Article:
“I was hoping to talk to you about Riesling,” I shyly conveyed to Wine Director Eric Larkee. We were sitting at the bar at MGFD. He was savoring his double espresso, no sugar, no milk. I was sitting quietly, a little nervous about the talk ahead. Like many other wine consumers, I previously associated the grape varietal with a heavy, oftentimes overwhelming, sweetness. So, when I first sat down for my lesson about the high acid wine, I knew that Eric had his work cut out for him.
He finished his coffee with a couple sips of water, and slowly started opening up about high acidity, labeling classifications and charts. After a lot of explaining, and occasionally re-explaining, Eric taught me that a talk about Riesling is also a talk about balance and versatility. There’s no isolated component that makes one Riesling drier or sweeter than another, or one simple, clear cut explanation to it all. Understanding Riesling is all about seeing the big picture, and seeing how everything works together.
Eric started off our talk with a basic, conversational topic – location and the weather. Originally of German origin, today Riesling is produced in both the New World (Canada, United States, Australia, New Zealand) and the Old World (particularly in France, Austria and, of course, Germany).
Riesling thrives upon struggling a bit, flourishing even in the most difficult, stony soils and cold climates. In warmer climates, such as in Australia, the Riesling varietal is at risk of not reaching its acidic potential. In order to achieve a balanced wine in warmer climates, the grape must be handled very carefully.
A good Riesling is all about the “ying – yang”, the natural acid-to-sugar balance, or ratio, in the wine. It sounded very confusing to me at first, partially because I had completely forgotten the basics behind some of the scientific words up ahead. But it was even more confusing because, in Riesling, a high amount of sugar doesn’t necessarily indicate a sweeter wine.
Eric explained that acid can act like a buffer for sugar levels, creating a sensation that is not heavy or cloyingly sweet. The interplay of these elements, acid-sugar, ultimately determines part of what you will taste. A Riesling with high sugar, but high acid, might taste drier than one with less sugar and much less acid.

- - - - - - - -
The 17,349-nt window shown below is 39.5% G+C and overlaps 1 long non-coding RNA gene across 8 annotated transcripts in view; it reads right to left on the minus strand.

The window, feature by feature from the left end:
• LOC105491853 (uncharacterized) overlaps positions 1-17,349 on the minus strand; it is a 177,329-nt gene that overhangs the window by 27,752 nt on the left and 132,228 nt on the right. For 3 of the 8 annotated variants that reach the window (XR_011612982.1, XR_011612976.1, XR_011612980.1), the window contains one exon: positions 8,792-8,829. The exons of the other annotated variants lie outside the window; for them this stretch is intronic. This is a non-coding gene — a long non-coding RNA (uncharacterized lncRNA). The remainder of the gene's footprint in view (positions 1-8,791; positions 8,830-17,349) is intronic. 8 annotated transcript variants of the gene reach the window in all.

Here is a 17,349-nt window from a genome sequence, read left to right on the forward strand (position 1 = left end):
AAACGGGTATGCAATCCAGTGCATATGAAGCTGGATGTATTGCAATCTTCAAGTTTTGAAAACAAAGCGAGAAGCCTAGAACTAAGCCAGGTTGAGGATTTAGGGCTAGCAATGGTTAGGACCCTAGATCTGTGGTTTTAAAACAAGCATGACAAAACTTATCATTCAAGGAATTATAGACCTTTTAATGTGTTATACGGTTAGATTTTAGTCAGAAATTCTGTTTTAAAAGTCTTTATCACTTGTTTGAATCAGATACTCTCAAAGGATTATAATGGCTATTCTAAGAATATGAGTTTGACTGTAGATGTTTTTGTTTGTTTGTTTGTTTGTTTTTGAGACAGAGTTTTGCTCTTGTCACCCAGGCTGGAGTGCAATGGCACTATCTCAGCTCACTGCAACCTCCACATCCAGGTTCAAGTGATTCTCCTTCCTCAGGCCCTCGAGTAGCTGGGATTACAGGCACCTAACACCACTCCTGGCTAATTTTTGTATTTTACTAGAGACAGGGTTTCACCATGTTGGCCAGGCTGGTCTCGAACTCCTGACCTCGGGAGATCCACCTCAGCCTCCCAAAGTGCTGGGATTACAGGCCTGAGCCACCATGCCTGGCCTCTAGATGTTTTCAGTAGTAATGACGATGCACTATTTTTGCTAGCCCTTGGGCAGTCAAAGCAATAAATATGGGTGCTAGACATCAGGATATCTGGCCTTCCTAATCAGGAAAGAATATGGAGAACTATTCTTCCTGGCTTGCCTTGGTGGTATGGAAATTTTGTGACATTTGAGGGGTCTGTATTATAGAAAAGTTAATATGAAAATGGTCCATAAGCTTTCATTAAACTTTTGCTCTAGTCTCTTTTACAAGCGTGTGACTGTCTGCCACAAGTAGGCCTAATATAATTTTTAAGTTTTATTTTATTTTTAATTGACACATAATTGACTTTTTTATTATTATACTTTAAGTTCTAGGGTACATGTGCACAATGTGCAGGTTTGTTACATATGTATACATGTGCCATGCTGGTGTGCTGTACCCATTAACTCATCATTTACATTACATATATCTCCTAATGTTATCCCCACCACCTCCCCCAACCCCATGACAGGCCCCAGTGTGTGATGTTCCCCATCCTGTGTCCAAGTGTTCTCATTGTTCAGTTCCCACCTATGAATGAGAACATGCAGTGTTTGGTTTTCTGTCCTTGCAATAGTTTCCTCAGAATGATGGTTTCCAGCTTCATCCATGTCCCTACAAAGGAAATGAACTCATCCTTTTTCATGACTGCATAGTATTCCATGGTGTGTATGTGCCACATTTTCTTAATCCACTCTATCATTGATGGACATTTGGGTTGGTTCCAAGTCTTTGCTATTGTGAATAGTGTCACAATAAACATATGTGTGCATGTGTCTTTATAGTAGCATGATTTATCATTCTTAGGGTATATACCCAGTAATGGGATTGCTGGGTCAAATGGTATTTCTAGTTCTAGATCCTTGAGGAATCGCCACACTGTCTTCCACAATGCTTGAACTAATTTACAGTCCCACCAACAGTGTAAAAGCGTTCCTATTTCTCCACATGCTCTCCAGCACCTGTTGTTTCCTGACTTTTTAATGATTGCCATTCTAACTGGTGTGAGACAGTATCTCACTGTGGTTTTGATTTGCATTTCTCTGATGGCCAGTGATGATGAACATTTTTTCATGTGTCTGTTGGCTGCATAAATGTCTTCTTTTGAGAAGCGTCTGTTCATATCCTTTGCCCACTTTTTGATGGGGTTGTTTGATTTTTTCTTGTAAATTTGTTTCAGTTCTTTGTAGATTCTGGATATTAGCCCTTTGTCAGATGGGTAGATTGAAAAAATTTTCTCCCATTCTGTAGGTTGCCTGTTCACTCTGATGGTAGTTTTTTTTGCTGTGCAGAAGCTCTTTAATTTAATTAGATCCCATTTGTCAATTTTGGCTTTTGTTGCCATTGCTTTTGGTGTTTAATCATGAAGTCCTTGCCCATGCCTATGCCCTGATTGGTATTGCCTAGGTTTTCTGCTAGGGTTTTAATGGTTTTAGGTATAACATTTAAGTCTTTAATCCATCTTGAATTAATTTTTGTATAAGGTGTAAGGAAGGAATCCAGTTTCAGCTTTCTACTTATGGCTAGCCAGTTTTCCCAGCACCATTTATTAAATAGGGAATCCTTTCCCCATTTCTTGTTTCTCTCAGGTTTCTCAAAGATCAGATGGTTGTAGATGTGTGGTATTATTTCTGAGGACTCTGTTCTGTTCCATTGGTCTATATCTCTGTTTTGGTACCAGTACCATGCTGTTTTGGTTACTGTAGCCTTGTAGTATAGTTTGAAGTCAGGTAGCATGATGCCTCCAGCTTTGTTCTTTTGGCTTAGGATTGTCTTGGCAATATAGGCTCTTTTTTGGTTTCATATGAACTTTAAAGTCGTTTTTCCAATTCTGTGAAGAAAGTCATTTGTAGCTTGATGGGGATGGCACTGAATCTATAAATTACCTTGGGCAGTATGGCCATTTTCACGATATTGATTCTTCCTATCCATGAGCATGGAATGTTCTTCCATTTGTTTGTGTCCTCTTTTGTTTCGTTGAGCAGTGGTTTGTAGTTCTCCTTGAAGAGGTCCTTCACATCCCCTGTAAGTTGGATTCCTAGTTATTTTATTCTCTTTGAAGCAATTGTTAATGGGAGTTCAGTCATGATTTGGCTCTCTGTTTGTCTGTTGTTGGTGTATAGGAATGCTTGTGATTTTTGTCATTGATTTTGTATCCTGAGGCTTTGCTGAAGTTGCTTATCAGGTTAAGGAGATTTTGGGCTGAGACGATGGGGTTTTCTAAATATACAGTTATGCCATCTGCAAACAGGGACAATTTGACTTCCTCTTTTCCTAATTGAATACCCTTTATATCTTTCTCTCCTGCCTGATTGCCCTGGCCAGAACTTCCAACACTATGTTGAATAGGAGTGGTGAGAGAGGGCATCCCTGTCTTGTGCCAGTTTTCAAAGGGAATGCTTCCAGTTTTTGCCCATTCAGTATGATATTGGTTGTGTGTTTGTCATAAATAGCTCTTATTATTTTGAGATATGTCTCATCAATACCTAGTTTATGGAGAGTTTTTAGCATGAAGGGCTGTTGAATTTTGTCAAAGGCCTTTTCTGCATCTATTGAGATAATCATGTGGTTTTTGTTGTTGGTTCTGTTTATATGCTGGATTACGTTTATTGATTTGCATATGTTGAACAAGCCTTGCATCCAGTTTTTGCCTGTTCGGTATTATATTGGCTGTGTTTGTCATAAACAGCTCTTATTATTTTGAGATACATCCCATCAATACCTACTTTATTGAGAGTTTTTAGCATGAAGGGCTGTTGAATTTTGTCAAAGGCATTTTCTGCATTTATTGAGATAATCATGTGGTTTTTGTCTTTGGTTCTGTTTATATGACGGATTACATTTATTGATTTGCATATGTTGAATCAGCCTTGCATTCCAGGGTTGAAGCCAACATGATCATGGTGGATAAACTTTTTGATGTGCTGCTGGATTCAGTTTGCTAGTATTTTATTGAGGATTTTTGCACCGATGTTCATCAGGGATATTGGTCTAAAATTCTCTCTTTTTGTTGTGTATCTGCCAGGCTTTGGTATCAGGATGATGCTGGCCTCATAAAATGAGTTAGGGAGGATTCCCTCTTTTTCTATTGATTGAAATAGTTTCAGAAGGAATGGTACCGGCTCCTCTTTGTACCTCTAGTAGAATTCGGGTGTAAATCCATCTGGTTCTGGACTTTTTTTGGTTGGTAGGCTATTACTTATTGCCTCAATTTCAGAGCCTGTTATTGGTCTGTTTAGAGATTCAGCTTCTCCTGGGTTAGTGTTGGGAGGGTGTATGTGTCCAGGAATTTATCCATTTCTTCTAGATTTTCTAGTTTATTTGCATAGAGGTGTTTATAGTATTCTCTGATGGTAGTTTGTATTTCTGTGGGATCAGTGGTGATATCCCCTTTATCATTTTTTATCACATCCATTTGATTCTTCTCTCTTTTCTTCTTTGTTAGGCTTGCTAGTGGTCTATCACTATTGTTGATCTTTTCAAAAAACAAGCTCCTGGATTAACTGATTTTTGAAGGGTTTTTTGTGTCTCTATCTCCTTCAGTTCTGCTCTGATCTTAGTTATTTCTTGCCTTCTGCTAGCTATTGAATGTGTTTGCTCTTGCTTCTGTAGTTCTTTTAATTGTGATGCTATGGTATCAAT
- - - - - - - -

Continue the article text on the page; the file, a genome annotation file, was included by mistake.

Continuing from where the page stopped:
The high acid structure and residual sugar also allows the wine to age well. Eric explained that time harmonizes the integration of the sugar in Riesling and, thus, aged Rieslings will actually be drier than younger Rieslings.
Also, as Rieslings age, they may pick up a flavor note that resembles petrol, or eau de kerosene. Although some Riesling aficionados might praise this petrol aroma, Eric mentioned that Michel Chapoutier, the renowned Rhone producer, challenged the notion that this aroma of petrol is even desirable. Chapoutier actually referred to it as a historical accident that was later erroneously praised. He argues that the petrol is the result of the decomposition of the veins of the grape. A proper pressing would ideally avoid this decomposition and, thus, the entire aroma known as eau de kerosene.
After all the petrol talk, Eric brought out a bottle of Riesling and pointed at the back label, where a pH level was listed in small black letters. He refreshed my memory and explained that pH levels indicate a range from acid to basic (1 being most acidic, 14 being most basic). Below 7 indicates a more acidic value and, when it comes to Rieslings, low pH levels may accentuate the expression of natural acids, and reduce sensations of sweetness. So, a Riesling high in residual sugar, low in acid, and low in pH will actually taste slightly drier than a wine with a higher pH.
Another factor in the balance equation is also the alcohol percentage. In wine, alcohol is created when yeast turns the sugars from the grapes into alcohol. Again, not as simple as it sounds, because this doesn’t necessarily mean that all the sugar will be converted into alcohol.
If you spot low alcohol levels, say at eight or nine percent, on a Riesling bottle, this might indicate that there’s plenty of sugar still remaining in the wine. If the alcohol percentage is above eleven perfect, then chances are you’ve got a bottle of a drier Riesling in your hands, because more of the sugar has been converted to alcohol.
Stay tuned tomorrow for Let’s Talk Riesling, Part II, the second part of my lesson with Eric Larkee, featuring Riesling labels and taste profiles.